ATLANTA — Russia's invasion of Ukraine is already producing worldwide ripple effects, including in the global oil markets in which Russia is a major player.
According to expert Patrick De Haan of GasBuddy, those impacts are also quickly reaching American drivers at the gas pump.
He told 11Alive's Dalia Perez Thursday morning that after Russia had begun the attack on Ukraine, oil prices were up 8% and wholesale gas prices were up about 16 cents a gallon.
That was on top of the steadily rising prices over the last few weeks that were already partly a result of the building concerns that Russia would take the step of invading its neighbor.
The immediate jump following the invasion, he said, "is basically telling us that retail gas prices are going to start going up more noticeably."
"So, motorists should be expecting a more noticeable increase to play out over the next one or two weeks," he explained.
On Twitter, De Haan noted current spikes suggest we could soon see a national average of $3.75/gallon.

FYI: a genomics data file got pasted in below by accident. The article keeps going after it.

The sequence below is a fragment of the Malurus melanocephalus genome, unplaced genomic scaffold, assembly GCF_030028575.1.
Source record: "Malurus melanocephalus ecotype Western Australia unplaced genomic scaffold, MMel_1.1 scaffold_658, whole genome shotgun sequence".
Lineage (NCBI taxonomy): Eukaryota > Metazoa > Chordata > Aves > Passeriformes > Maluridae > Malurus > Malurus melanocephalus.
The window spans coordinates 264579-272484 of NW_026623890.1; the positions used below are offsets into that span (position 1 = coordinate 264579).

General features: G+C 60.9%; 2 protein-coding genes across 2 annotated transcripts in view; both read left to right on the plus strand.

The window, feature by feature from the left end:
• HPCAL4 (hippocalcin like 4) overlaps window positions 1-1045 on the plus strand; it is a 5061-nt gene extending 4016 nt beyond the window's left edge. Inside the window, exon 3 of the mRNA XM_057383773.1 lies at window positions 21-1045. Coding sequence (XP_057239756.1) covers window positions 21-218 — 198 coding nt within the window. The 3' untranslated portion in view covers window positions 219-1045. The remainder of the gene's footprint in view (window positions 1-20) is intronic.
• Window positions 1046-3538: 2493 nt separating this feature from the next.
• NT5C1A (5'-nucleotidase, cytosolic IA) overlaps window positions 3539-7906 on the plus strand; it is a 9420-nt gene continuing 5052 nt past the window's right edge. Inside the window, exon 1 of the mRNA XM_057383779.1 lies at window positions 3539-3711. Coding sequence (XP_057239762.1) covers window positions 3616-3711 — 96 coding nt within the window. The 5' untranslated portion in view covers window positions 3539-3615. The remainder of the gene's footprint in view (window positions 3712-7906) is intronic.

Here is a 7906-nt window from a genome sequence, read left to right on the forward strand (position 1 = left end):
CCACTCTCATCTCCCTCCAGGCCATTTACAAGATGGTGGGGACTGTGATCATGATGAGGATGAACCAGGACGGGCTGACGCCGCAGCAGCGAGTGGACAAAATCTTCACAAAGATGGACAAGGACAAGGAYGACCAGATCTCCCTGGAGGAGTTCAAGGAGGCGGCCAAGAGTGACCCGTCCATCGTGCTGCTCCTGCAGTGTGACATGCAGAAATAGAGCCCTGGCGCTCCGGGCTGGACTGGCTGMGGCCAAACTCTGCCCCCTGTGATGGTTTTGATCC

De Haan also said an 18 cents-per-gallon jump in RBOB gasoline - a refined byproduct of crude oil that is used to make reformulated gas, used in many parts of the U.S. - could start to result in higher gas station prices as soon as tonight.
Why does Russia's actions in Ukraine have such an impact on gas prices?
Russia is a significant global gas supplier - the second largest, in fact.
De Haan said that Russian production accounts for about 10% of global gas supply, what he called "certainly a massive number."
"The risk is that Russia could potentially limit oil exports. If they stop exporting oil, then as the second largest oil producer, that would certainly not be a good thing," he said.
The GasBuddy expert added that the international response to Russia's aggression - including financial pressure - could also drive the country to try to retaliate through their influence on the oil markets.
"The risk is that if the U.S. issues harsh sanctions, if other countries issue harsh sanctions, that Russia could essentially feel like it's backed into a corner, and it could use that to inflict tremendous damage on the global economy," De Haan said.